[ExI] Why Physics Needs Philosophy
danust2012 at gmail.com
Wed Mar 30 22:53:09 UTC 2016
On Mar 30, 2016, at 3:13 PM, John Clark <johnkclark at gmail.com> wrote:
>> On Wed, Mar 30, 2016 Dan TheBookMan <danust2012 at gmail.com> wrote:
>> > I put your previous rant against philosophy to a professional philosopher, his response was:
>> 'Mortimer Adler is a silly example since he is respected almost solely by non-philosophers. But I'd put the contributions of Wittgenstein, Putnam, Kripke, Anscombe, Davidson, Sellars, McDowell, Brandom, and Thompson up against any of these supposed "gargantuan philosophical discoveries made by non-philosophers."'
> I grant you that not all modern philosophers are as silly as Adler was,
Let me _stress_ this, since it's being missed: I know only one person who put forth Adler as a serious and important philosopher. The professionals I've asked have a fairly low opinion of him. He has no list of students following in his footsteps that I'm aware of. Why anyone would bring up Adler as a key example is beyond me. It's like picking Erich von Däniken to show us how archaeology and history are useless fields.
> and some are interesting people who do a good job explaining the ideas made by others to humanities majors. But what original discoveries did those professional philosophers make that was even close in important to the gargantuan philosophical discoveries make by NON-philosophers like Cantor who discovered that there is a infinite number of different types of infinity, or Godel who discovered that some things are true but have no proof, or Turing who discovered that things can be deterministic but not predictable, or Clausius who discovered Entropy, or Maxwell who discovered that static electricity magnetism and light were all related, or Darwin who discovered how bacteria can turn into people, or Planck who discovered that everything comes in little packages, or Watson and Crick who discovered that heredity is digital, or Hubble who discovered that the universe is expanding, or Perlmutter Schmidt and Riess who discovered that the universe is accelerating, or Einstein who discovered that space and time are not absolute. What discoveries about the nature of reality have professional philosophers made in the last couple of centuries that was even in the same ballpark in importance, or even in the same continent?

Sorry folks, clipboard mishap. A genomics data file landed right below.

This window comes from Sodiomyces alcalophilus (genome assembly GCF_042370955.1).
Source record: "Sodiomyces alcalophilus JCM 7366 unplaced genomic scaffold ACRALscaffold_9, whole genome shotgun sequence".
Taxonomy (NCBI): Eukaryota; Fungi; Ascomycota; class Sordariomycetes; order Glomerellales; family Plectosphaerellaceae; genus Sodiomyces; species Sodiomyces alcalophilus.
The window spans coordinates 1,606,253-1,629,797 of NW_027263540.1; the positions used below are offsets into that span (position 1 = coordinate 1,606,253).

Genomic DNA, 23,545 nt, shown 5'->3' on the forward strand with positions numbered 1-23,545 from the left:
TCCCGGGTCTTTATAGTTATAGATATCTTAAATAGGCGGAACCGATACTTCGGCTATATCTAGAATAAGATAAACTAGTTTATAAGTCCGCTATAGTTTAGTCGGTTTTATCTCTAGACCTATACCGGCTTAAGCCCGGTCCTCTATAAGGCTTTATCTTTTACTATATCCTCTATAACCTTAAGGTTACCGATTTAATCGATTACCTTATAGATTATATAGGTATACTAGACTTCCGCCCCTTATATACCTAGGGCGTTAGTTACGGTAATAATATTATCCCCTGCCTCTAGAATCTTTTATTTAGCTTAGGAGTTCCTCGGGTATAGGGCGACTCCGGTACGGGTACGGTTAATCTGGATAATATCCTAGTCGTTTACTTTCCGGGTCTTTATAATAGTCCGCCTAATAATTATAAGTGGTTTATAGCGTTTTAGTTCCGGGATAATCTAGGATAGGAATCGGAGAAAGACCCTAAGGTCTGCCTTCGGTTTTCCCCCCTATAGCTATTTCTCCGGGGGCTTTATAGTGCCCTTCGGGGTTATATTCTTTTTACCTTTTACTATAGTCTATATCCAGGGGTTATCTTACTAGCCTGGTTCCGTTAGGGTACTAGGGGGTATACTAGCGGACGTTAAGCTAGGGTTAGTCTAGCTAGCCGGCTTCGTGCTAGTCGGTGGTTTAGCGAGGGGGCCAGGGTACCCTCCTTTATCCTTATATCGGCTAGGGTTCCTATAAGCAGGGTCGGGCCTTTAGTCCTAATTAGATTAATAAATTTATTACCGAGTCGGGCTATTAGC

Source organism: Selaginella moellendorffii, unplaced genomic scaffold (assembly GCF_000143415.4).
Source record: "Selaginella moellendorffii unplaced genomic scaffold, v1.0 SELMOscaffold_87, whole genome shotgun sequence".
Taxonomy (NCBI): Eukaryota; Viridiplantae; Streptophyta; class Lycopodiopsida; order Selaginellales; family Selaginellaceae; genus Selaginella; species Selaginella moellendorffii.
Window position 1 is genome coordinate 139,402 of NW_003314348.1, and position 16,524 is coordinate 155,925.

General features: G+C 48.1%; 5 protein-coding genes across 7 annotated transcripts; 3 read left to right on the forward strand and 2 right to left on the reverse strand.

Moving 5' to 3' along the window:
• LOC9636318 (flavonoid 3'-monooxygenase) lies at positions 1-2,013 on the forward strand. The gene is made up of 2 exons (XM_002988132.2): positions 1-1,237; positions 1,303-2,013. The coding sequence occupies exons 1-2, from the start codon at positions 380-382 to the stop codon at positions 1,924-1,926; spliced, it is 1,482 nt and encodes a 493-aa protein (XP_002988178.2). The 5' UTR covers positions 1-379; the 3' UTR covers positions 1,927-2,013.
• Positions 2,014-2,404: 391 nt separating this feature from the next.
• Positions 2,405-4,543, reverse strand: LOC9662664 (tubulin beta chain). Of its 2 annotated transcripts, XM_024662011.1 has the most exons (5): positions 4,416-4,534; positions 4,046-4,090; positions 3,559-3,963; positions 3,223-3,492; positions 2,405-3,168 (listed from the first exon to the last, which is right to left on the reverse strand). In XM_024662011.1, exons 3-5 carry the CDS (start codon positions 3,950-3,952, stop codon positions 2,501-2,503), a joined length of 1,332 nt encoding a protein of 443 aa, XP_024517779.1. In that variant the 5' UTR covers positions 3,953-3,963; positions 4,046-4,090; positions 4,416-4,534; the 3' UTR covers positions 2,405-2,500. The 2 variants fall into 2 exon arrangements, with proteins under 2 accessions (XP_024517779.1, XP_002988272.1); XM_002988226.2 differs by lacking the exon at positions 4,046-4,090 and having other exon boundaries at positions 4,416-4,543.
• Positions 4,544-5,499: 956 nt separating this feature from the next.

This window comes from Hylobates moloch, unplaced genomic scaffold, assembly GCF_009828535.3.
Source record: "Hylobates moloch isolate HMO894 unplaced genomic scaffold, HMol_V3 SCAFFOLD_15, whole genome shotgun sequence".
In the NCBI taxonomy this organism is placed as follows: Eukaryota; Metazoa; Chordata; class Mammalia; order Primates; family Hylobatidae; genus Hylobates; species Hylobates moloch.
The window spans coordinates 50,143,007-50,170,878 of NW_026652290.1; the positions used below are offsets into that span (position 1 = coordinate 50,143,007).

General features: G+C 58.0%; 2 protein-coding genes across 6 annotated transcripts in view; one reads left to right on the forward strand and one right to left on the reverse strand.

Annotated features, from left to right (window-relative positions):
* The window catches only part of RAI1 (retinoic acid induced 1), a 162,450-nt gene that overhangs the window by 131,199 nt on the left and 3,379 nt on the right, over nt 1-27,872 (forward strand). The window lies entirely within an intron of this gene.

Gödel was a philosopher, no? What about Bertrand Russell, A. N. Whitehead, David Hilbert, and Henri Poincaré? Didn't they all do work in philosophy, in some cases as professionals?
This has descended into a pissing contest. Almost all workers in any field might be seen ultimately as adding very little, especially when set against the giants. (This doesn't mean I accept some "great man" version of history here.) Maudlin's point wasn't about who discovered more stuff. It was about the role of philosophy in the overall process.
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